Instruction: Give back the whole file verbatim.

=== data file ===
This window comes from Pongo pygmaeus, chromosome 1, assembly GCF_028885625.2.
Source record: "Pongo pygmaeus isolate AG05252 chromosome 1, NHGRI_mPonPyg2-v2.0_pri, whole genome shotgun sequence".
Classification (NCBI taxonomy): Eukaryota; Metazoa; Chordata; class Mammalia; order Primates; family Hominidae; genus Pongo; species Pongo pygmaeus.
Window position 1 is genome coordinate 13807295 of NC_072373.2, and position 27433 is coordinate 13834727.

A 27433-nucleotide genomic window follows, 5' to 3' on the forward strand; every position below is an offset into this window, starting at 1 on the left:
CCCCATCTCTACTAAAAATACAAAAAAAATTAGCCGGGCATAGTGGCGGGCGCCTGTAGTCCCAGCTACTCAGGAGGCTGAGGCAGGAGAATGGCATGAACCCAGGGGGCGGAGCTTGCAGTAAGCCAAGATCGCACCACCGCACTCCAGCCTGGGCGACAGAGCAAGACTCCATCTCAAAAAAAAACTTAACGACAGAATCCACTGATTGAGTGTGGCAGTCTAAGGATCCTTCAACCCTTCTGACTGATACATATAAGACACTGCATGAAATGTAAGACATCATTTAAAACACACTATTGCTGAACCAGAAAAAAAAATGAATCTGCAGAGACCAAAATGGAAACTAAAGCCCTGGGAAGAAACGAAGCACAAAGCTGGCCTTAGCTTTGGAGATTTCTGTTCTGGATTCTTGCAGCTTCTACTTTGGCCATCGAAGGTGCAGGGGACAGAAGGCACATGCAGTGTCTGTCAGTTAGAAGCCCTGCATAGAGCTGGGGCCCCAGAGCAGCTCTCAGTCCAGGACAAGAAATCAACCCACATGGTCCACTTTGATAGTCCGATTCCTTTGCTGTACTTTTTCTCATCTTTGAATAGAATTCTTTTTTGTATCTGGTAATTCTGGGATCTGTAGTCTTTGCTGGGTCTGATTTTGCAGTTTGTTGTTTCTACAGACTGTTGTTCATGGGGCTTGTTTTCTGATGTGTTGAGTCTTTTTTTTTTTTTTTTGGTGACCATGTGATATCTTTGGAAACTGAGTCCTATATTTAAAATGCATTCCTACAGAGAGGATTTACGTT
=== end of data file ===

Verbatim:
This window comes from Pongo pygmaeus, chromosome 1, assembly GCF_028885625.2.
Source record: "Pongo pygmaeus isolate AG05252 chromosome 1, NHGRI_mPonPyg2-v2.0_pri, whole genome shotgun sequence".
Classification (NCBI taxonomy): Eukaryota; Metazoa; Chordata; class Mammalia; order Primates; family Hominidae; genus Pongo; species Pongo pygmaeus.
Window position 1 is genome coordinate 13807295 of NC_072373.2, and position 27433 is coordinate 13834727.

A 27433-nucleotide genomic window follows, 5' to 3' on the forward strand; every position below is an offset into this window, starting at 1 on the left:
CCCCATCTCTACTAAAAATACAAAAAAAATTAGCCGGGCATAGTGGCGGGCGCCTGTAGTCCCAGCTACTCAGGAGGCTGAGGCAGGAGAATGGCATGAACCCAGGGGGCGGAGCTTGCAGTAAGCCAAGATCGCACCACCGCACTCCAGCCTGGGCGACAGAGCAAGACTCCATCTCAAAAAAAAACTTAACGACAGAATCCACTGATTGAGTGTGGCAGTCTAAGGATCCTTCAACCCTTCTGACTGATACATATAAGACACTGCATGAAATGTAAGACATCATTTAAAACACACTATTGCTGAACCAGAAAAAAAAATGAATCTGCAGAGACCAAAATGGAAACTAAAGCCCTGGGAAGAAACGAAGCACAAAGCTGGCCTTAGCTTTGGAGATTTCTGTTCTGGATTCTTGCAGCTTCTACTTTGGCCATCGAAGGTGCAGGGGACAGAAGGCACATGCAGTGTCTGTCAGTTAGAAGCCCTGCATAGAGCTGGGGCCCCAGAGCAGCTCTCAGTCCAGGACAAGAAATCAACCCACATGGTCCACTTTGATAGTCCGATTCCTTTGCTGTACTTTTTCTCATCTTTGAATAGAATTCTTTTTTGTATCTGGTAATTCTGGGATCTGTAGTCTTTGCTGGGTCTGATTTTGCAGTTTGTTGTTTCTACAGACTGTTGTTCATGGGGCTTGTTTTCTGATGTGTTGAGTCTTTTTTTTTTTTTTTTGGTGACCATGTGATATCTTTGGAAACTGAGTCCTATATTTAAAATGCATTCCTACAGAGAGGATTTACGTT